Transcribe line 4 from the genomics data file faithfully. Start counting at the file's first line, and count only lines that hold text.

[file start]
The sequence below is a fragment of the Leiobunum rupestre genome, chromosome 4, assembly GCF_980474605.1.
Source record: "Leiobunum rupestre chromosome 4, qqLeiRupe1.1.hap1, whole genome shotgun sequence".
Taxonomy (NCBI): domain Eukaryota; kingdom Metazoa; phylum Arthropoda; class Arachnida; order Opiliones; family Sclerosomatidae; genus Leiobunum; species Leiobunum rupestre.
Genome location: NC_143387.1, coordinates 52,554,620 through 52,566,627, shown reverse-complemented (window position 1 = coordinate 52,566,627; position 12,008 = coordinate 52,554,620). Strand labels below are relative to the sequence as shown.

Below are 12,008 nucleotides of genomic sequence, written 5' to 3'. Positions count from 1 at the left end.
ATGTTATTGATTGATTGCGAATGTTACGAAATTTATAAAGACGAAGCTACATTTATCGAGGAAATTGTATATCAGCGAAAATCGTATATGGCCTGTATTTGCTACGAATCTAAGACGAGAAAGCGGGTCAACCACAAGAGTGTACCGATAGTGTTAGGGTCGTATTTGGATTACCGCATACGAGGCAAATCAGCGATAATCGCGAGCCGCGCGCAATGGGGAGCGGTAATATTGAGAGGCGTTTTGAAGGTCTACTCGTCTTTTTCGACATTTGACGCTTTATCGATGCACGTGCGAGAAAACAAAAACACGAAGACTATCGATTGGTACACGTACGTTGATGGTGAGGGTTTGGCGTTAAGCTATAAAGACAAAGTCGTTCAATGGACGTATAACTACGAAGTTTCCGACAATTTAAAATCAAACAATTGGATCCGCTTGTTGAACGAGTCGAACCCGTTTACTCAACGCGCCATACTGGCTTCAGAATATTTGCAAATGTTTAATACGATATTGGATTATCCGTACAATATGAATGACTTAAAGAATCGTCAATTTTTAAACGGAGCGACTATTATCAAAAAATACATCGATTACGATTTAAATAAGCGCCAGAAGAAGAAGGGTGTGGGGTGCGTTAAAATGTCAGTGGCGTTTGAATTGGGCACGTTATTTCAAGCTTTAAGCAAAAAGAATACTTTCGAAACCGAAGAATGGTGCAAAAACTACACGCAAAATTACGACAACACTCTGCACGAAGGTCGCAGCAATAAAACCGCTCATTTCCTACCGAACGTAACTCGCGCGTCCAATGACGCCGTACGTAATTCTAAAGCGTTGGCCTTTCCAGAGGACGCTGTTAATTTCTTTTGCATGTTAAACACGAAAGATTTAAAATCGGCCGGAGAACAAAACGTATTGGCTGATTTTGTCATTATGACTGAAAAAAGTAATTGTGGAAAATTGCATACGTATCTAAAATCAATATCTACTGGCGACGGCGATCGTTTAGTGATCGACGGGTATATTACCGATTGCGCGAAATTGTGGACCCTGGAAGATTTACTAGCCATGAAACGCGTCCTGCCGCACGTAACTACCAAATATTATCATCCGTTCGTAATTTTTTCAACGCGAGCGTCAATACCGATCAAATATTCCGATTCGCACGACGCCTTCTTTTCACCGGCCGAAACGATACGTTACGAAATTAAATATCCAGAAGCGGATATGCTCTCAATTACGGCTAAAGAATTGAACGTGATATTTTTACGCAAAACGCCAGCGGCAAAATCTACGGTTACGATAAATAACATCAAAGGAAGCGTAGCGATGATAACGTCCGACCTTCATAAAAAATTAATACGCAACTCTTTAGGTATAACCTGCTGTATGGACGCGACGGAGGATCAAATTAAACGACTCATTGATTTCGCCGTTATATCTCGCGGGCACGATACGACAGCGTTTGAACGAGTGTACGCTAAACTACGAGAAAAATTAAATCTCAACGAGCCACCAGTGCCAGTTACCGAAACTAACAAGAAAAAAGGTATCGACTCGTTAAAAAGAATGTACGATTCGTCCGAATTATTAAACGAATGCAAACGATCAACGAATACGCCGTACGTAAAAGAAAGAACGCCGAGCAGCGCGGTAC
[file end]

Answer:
Genome location: NC_143387.1, coordinates 52,554,620 through 52,566,627, shown reverse-complemented (window position 1 = coordinate 52,566,627; position 12,008 = coordinate 52,554,620). Strand labels below are relative to the sequence as shown.